Nathaniel Rich on Why Republicans Embrace Climate Denialism

As one of the world’s biggest polluters, why does the United States – particularly the Republican Party – also embrace a policy of climate denialism? President Trump pulled the US out of the Paris Climate Accords, and he’s hired a former coal lobbyist to head up his Environmental Protection Agency. Nathaniel Rich tracks this climate denialism over the last 40 years in his new book, “Losing Earth,”

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CHRISTIANE AMANPOUR: Take us now back to the beginning of this. Why is the United States sort of an outlier when it comes to this almost official policy in the Republican Party of climate denialism?

NATHANIEL RICH, AUTHOR “LOSING EARTH”: Yes, it’s remarkable especially given the fact that as early as 1979 we had total scientific consensus on the fundamental science of climate change not just within the scientific community but at the highest levels of the U.S. government, the intelligence agencies, and, of course, the oil and gas industry. You know, the first efforts – and this is the story of losing Earth – of a handful people, scientists and activists, a few political bureaucrats who tried to move from the sort of scientific arcane of theory to action. And over the course of the decade ’79 – ’89, it was not a partisan issue. There were setbacks, but by the end of the decade they’d moved it to the threshold of a solution or what they thought was a solution – a binding treaty to reduce emissions that would have been signed by every country in the world, but at the very last minute the U.S. dropped out and in retrospect that’s about the closest we’ve gotten since then, but that is also the moment at which the oil and gas industry started to work on this propaganda and influence campaign that we are still in the grips of 40 years later.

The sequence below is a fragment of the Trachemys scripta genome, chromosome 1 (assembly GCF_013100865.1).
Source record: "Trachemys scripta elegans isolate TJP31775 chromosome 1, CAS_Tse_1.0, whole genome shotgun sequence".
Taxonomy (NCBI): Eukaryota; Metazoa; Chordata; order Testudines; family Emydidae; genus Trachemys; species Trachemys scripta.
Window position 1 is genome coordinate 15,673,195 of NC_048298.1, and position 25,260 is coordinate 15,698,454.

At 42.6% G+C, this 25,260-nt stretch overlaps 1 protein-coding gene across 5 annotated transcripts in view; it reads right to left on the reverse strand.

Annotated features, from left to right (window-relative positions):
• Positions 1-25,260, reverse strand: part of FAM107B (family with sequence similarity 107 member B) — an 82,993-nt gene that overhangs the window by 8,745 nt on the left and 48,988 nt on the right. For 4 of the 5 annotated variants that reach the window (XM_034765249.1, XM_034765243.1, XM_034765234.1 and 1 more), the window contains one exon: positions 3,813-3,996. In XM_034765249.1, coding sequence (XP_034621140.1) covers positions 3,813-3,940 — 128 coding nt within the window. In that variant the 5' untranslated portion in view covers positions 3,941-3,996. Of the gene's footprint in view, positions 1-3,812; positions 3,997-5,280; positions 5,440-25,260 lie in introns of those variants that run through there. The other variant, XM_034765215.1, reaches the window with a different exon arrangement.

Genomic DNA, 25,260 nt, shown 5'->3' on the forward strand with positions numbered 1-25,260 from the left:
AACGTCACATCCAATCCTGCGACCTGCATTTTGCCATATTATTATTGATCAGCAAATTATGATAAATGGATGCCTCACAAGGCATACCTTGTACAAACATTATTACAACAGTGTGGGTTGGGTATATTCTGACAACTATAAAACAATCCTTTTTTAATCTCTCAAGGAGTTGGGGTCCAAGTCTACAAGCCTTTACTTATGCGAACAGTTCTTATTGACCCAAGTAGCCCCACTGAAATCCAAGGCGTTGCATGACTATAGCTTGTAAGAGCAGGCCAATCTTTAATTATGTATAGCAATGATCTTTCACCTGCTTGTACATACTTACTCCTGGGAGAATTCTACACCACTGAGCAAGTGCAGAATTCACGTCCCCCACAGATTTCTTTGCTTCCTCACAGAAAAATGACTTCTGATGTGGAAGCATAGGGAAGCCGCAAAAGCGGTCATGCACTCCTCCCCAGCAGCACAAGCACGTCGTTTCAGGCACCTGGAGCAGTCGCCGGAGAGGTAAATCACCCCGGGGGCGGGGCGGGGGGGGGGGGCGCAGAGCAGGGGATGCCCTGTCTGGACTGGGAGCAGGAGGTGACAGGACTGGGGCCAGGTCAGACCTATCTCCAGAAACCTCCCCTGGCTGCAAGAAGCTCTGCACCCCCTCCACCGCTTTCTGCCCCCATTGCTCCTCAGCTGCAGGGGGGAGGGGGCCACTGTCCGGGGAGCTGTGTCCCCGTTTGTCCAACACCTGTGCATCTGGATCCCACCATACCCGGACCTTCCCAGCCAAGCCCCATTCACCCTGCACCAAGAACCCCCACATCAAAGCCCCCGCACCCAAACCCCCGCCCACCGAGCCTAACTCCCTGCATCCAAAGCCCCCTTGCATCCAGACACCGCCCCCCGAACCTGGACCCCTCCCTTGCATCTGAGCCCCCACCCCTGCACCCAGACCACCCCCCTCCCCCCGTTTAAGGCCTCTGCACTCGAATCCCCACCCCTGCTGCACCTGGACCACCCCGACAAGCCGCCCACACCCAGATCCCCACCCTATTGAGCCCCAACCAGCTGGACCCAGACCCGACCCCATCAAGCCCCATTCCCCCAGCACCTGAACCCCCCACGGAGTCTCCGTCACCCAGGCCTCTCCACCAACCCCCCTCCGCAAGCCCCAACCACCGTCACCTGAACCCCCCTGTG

AMANPOUR: You’ve just talked about the industry and, indeed, in the late 80s the American petroleum institute started actually paying certain scientists to write op-eds that questioned global warming. So how did that work and how did that gain traction then in the mainstream?

RICH: Yes, it’s a remarkable story and, you know, the Director of the Environmental Unit at API told me all of this when I was doing my research that in ’89 as it seemed that there was sure to be some kind of regulatory policy and some kind of global treaty, the industry started to figure out what its public stance should be. And they put together a working group and the conclusions at first were essentially we should talk about the uncertainty in the science, where it exists – they weren’t yet saying that the whole science was uncertain – and we should make sure that no policy – we endorse no policy that affects the bottom line. That’s the beginning of it and they start to find a few scientists, and it’s a very small few. It’s about three or four people originally who are close to the industry and can be trusted to write editorials often for a fee, $2,000 a pop at the time – and start to speak to reporters. And all of a sudden an issue that at that point was gaining a huge amount of attention nationally and was not – there weren’t two sides to it. Everyone was just concerned and trying to figure out what to do about it.

About This Episode EXPAND

Christiane Amanpour speaks with Keith Scholey and Sophie Lanfear about the new show “Our Planet;” Michael Holmes and Rupert Read about protests in London; and Nathaniel Rich about the Republican Party’s climate denialism. Hari Sreenivasan speaks with Priscilla Chan about her latest projects, education reform, and paying more tax.